In its simplest, non-denominational form, communion denotes the act of sharing.  

Leda wants to repair her damaged relationship with her "born-again" daughter, Ann. Meanwhile, her therapist, Carolyn, must balance the needs of her clients with her own life problems. A sensitive and thoughtful play about faith, loss, and our search for meaning; told through the struggles of three women rapidly losing, and gaining, a sense of what they truly believe in.

Sydney born Daniel MacIvor is one of Canada's most beloved and prolific playwrights. In 2006, MacIvor received the Governor General's Literary Award for Drama and in 2008 he was awarded the Siminovitch Prize for Theatre.  Communion debuted at Toronto's Tarragon Theatre.


I tend to be drawn to challenging plays. Communion at first might seem easy. It is very well written. Small cast. Two locations. But its economy is not to be mistaken for ease. Although there is a simplicity and grace at its heart, that heart is cradled in a richly woven tapestry. A story that doesn't reveal itself directly, but in pieces shared and exchanged by the women who are never all on stage together. There lies a challenge to really dive deep into the art of being human, with all its complexity. This play in particular uses a lot of silence which can be a scary thing on stage but also a scary thing in real life. There is a musical ebb and flow that builds with the struggles and bridges in the moments of isolation. It's in those silences that our flurry of words reverberate and resonate and we are revealed. It's those experiences that leave us bare. There is a risk of getting lost in that darkness but also a pressure to let our light shine and burst forth. Perhaps that's why we hide? Perhaps that's why we run away? Or deflect fiercely? Ultimately, it is a deep drive for love that bonds us as people to triumph over all obstacles, be it what the world throws at us or our own personal fears. It's a real challenge to navigate those waters and it's been a joy to be part of that journey with Maureen, Katherine, Carolyn, Rochelle, and Raychelle. I am very proud of them for accepting the challenges of this play. Their courage together is very gripping and raw. It takes courage to open that door. And to be open to what happens next. To wait and listen in that silence. To find that question. And really hear it.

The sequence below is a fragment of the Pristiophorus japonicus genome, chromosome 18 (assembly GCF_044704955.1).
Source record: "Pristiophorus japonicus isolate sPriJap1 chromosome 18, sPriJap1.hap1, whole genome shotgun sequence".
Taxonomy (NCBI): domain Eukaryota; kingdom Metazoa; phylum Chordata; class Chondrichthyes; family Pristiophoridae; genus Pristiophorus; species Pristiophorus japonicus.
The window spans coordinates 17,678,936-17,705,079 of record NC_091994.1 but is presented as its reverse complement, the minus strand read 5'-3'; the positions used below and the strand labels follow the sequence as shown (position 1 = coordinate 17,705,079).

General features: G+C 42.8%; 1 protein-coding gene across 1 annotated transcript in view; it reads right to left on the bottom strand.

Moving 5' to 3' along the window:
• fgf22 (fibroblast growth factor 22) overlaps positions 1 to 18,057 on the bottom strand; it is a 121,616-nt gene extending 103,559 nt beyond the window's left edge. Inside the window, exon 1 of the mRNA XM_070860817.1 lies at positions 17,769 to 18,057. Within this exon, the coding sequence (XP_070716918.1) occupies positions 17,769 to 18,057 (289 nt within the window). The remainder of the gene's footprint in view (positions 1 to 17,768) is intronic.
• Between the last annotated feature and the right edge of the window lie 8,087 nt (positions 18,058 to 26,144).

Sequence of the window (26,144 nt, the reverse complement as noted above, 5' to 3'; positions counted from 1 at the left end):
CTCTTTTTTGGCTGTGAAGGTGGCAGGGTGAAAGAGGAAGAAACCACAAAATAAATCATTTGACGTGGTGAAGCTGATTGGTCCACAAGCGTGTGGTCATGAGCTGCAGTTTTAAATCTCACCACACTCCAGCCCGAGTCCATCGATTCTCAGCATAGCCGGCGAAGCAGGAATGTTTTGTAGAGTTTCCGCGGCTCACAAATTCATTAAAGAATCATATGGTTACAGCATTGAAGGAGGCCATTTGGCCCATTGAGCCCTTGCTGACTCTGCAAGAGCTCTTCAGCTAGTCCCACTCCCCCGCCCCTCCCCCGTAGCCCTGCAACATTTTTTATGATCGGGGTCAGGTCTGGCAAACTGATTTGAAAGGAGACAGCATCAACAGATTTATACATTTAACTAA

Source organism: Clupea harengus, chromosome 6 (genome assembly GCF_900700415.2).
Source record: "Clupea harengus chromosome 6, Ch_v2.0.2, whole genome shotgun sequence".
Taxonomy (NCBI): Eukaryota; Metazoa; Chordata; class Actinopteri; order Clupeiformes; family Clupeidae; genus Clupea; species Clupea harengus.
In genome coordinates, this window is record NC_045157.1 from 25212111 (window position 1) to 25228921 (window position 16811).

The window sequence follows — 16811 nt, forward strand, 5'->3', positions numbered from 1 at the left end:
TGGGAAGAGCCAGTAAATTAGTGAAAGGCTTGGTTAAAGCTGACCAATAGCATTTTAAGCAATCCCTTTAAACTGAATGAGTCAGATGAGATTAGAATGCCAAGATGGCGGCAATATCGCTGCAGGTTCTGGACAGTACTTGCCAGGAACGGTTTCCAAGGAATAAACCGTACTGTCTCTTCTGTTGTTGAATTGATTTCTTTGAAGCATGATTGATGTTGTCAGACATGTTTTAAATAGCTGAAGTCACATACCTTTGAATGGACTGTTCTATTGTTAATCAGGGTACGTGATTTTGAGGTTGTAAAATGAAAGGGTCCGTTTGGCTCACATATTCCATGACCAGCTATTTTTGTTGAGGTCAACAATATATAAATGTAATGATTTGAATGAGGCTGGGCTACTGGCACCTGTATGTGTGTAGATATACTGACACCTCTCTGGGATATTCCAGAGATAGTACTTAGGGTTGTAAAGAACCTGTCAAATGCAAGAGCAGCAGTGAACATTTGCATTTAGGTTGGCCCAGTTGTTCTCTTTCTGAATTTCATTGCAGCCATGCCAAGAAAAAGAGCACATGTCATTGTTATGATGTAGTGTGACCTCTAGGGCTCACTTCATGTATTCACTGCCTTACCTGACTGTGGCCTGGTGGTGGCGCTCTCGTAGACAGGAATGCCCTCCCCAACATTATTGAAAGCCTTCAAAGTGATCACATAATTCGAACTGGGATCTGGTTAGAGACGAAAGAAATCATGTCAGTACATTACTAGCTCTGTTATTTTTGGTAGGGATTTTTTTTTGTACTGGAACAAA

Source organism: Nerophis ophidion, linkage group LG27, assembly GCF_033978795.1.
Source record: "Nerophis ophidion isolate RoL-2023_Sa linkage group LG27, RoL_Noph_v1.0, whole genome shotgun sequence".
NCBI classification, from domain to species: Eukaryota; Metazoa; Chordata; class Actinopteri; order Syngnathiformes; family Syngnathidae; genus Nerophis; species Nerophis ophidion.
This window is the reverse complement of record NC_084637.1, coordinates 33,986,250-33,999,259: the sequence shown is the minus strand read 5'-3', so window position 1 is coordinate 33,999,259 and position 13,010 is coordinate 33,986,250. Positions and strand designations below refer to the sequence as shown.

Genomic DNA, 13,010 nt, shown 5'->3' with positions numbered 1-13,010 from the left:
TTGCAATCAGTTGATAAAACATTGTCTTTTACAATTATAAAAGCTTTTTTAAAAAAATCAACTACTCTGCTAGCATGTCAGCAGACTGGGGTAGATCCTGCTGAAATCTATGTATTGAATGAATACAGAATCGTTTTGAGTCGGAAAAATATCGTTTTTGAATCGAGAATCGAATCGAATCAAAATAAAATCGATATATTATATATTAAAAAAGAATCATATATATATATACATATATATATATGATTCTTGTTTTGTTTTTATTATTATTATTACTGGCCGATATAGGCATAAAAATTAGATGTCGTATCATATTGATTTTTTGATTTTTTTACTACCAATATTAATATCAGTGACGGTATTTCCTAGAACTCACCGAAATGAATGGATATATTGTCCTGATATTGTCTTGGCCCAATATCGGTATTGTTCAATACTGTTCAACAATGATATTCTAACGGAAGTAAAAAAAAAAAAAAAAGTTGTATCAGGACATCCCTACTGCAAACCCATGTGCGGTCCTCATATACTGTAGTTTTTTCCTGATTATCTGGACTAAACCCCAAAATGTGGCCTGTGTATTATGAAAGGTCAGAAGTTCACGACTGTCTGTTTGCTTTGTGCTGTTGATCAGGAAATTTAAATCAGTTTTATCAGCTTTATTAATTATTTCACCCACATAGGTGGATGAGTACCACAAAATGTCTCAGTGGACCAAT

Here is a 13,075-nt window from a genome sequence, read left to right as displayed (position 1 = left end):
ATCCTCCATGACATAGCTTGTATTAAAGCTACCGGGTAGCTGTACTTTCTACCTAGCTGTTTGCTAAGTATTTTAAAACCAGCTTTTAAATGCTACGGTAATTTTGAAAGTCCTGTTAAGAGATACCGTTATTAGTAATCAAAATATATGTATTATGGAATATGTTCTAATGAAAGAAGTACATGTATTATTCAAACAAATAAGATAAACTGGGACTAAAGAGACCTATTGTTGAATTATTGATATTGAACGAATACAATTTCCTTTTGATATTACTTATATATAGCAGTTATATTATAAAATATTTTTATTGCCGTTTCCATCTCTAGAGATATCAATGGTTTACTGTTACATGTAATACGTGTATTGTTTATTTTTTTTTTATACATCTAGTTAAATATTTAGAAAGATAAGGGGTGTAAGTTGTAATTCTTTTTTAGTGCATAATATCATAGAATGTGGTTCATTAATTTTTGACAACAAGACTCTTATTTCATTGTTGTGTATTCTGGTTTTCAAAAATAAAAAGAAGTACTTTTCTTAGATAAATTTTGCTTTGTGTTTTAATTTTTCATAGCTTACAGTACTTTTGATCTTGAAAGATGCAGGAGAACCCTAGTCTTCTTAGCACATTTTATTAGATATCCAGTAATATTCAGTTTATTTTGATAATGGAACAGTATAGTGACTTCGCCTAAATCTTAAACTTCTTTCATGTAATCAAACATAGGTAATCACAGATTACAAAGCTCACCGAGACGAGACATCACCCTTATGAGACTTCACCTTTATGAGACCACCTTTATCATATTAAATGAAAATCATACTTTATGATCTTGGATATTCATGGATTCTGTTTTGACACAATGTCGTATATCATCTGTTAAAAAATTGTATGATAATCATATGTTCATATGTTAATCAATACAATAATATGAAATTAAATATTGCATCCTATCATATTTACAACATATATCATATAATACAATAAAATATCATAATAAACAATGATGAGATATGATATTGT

highland arts theatre presents COMMUNION

WRITTEN BY Daniel MacIvor

DIRECTED BY Sarah Blanchard

CAROLYN Carolyn Dunn

LEDA Maureen MacAdam

ANN Katherine Woodford

STAGE MANAGER Rochelle MacQueen

ASSISTANT SM Raychelle Doue


TECHNICIAN Mary-Jean Doyle



PRODUCER Wesley J. Colford



Sandra Dunn, Shane MacAdam, John Doue, Duane Nardocchio, Jonathan Lewis, Gloria LaForte, Kwik Kopy Printing

ACKNOWLEDGEMENTS: COMMUNION was first produced at the Tarragon Theatre in March, 2010. COMMUNION is staged by arrangement with Pam Winter, Gary Goddard Agency,

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